Greasers are a youth subculture that was popularized in the late 1940s and 1950s to 1960s by predominately working class and lower class teenagers and young adults in the United States. The subculture remained prominent into the mid-1960s and was particularly embraced by certain ethnic groups in urban areas, particularly Italian-Americans and Hispanic-Americans, though rural and suburban youth also participated in the subculture to a lesser extent. Rock and roll music, rockabilly and doo-wop were major parts of the culture.
The word "greaser" originated in the 19th century in the United States as a derogatory label for poor laborers, specifically those of Mexican or Italian descent.[a] The term was later used to refer to mechanics. It was not used in writing to refer to the American subculture of the mid-20th century until the mid-1960s, though in this sense it still evoked a pejorative connotation and a relation to machine work.[b] The name was applied to members of the subculture because of their characteristic greased-back hair.
The greaser subculture may have emerged in the post-World War II era among the motorcycle clubs and gangs of the late 1940s, though it was certainly established by the 1950s.[c] The original greasers were aligned by a feeling of disillusion with American popular culture, either through a lack of economic opportunity in spite of the post-war boom or a marginalization enacted by the general domestic shift towards homogeneity. Most were male, often ethnic and working-class, and held interest in hotrod culture or motorcycling. A handful of middle class youth were drawn to the subculture for its rebellious attitude.
The weak structural foundation of the greasers can be attributed to the subculture's origins in working-class youth with few economic resources with which they could participate in American consumerism. Greasers, unlike motorcyclists, did not explicitly have their own interest clubs or publications. As such, there was no business marketing geared specifically towards the group. Their choice in clothing was largely drawn from a common understanding of the empowering aesthetic of working-class attire, rather than cohesive association with similarly-dressed individuals. Some greasers were in motorcycle clubs or in gangs (and some gang members and bikers dressed like greasers) though such membership was not an inherent principle of the subculture.
Ethnically, original greasers were mostly composed of Italian Americans in the Northeastern United States and Chicanos in the Southwest. Since both of these peoples were mostly olive-skinned, the "greaser" label assumed a quasi-racial status that implied an urban lower class masculinity and delinquency. This development led to an ambiguity in the racial distinction between poor Italian Americans and Puerto Ricans in New York City in the 1950s and 1960s. Greasers were also perceived as being predisposed to perpetrating sexual violence, stoking fear among middle class males and arousal among middle class females.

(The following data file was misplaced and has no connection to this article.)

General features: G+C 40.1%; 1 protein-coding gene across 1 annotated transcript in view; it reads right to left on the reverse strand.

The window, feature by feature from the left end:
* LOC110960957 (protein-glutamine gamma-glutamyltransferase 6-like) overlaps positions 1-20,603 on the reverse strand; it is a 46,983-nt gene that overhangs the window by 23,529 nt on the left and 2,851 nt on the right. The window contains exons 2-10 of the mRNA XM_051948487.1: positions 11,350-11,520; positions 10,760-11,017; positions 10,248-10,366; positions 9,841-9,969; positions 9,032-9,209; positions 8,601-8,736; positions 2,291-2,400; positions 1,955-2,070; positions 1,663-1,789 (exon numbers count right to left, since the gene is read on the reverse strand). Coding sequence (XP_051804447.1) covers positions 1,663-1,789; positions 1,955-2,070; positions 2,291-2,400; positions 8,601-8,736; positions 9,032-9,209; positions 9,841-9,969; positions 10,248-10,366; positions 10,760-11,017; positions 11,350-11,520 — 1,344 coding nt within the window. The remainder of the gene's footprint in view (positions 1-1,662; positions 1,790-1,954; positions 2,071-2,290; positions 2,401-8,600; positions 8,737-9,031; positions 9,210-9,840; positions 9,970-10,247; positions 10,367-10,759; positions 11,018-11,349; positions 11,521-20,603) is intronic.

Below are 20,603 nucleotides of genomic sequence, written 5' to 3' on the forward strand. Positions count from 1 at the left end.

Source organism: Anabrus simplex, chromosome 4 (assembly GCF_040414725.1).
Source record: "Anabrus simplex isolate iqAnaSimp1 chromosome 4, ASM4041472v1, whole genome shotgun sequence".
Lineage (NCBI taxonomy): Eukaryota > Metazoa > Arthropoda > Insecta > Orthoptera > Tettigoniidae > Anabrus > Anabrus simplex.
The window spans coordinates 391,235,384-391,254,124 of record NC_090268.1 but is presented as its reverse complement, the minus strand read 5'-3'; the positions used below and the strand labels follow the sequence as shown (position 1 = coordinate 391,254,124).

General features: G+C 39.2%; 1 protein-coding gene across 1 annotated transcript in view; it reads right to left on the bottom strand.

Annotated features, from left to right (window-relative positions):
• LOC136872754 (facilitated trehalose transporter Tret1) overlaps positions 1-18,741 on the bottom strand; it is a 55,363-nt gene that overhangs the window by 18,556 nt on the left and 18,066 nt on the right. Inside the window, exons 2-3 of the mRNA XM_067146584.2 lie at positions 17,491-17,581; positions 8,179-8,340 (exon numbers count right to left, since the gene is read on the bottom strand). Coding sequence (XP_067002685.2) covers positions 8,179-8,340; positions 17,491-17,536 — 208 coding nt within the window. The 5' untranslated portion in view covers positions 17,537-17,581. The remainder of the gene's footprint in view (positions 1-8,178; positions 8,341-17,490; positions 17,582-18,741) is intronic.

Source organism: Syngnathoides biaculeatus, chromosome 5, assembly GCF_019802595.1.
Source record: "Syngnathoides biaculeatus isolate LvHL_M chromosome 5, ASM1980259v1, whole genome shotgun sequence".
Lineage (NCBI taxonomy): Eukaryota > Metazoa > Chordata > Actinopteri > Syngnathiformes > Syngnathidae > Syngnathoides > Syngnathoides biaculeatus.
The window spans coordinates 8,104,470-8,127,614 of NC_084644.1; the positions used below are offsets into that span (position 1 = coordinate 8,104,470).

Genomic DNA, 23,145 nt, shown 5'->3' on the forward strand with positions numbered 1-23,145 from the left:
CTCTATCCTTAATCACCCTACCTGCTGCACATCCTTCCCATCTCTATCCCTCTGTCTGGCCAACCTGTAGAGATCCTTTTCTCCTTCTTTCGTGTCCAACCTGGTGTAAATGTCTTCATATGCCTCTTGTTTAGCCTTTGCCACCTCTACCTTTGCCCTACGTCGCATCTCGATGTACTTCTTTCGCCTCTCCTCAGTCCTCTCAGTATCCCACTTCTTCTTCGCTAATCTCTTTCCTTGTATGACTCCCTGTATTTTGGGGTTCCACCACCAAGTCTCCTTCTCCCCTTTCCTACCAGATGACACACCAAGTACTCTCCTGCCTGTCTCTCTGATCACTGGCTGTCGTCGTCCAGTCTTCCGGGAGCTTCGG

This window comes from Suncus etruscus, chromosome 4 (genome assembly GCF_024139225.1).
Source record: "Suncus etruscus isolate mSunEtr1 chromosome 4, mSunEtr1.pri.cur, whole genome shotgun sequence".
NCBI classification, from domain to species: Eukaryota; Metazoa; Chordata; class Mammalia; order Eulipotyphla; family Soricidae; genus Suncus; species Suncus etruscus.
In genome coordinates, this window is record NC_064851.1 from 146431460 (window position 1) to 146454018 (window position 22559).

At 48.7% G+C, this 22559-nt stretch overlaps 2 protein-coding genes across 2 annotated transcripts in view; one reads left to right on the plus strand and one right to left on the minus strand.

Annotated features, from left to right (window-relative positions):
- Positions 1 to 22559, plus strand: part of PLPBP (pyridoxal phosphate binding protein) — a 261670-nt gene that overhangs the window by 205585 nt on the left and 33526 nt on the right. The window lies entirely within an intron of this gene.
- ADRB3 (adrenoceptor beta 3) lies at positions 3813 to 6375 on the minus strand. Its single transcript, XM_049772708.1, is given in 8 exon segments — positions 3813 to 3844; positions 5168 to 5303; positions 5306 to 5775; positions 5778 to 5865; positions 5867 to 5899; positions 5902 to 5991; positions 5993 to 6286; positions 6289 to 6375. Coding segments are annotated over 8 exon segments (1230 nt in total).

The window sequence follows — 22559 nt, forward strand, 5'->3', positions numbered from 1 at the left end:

Though the television show American Bandstand helped to "sanitize" the negative image of greasers in the 1960s, sexual promiscuity was still seen as a key component of the modern character. By the mid-1970s, the greaser image had become a quintessential part of 1950s nostalgia and cultural revival.
The most notable physical characteristic of greasers were their greased hair styles through the use of products such as pomade or petroleum jelly. For males, it was used to fashion coiffures such as the Folsom, Pompadour, Elephant's trunk, or Duck's ass. This was probably adopted from early rock 'n' roll and rockabilly performers such as Elvis Presley. Since the hair products weren't sticky and remained wet the hair had to be frequently reshaped via combing so the style could be maintained. For females, backcombing or teasing the hair was common.
Male greasers typically wore loose cotton twill trousers (common among the working class) or dark blue Levi's jeans (widely popular among all American youth in the 1950s). The latter were often cuffed over ankle-high black or brown leather boots, including cowboy, steel-toed engineer, or harness styles. Other footwear choices included Chuck Taylor All-Stars and brothel creepers. Male tops were typically solid black or white T-shirts, ringer T-shirts, or sometimes tank tops (which would have been retailed as underwear). Outerwear were either denim or leather jackets (including but not limited to Perfecto motorcycle jackets). Female greaser dress included leather jackets and risque clothing such as tight and cropped pants like capris and pedal pushers (broadly popular during the time period).
In the early 1950s there was significant greaser interest in doo-wop, a black genre of music from the industrial cities of the Northeast that had disseminated to mainstream American music through Italian American performers. Greasers were also heavily associated with the culture surrounding rock n' roll, a musical genre which had induced feelings of a moral panic among older, middle class generations during the mid to late 1950s. To many of them, greasers epitomized the connection between rock music and juvenile delinquency professed by several important social and cultural observers at the time.
Greasers are central characters in the 1967 book and 1983 film adaptation The Outsiders, the 1970 film The Lords of Flatbush, the 1979 film The Wanderers, and Musical drama film like West Side Story (1961). The phenomenon was given a more farcical treatment in the 1971 stage musical Grease (along with its 1978 film adaptation), which drew its name from the subculture and was based on real-life Chicago Polish greasers in the late 1950s.
The band Sha-Na-Na models their on-stage presence on New York City greasers (the band members themselves were mostly Ivy Leaguers). Their appearance at the Woodstock Festival in 1969 is credited with introducing the greaser style as a form of nostalgia.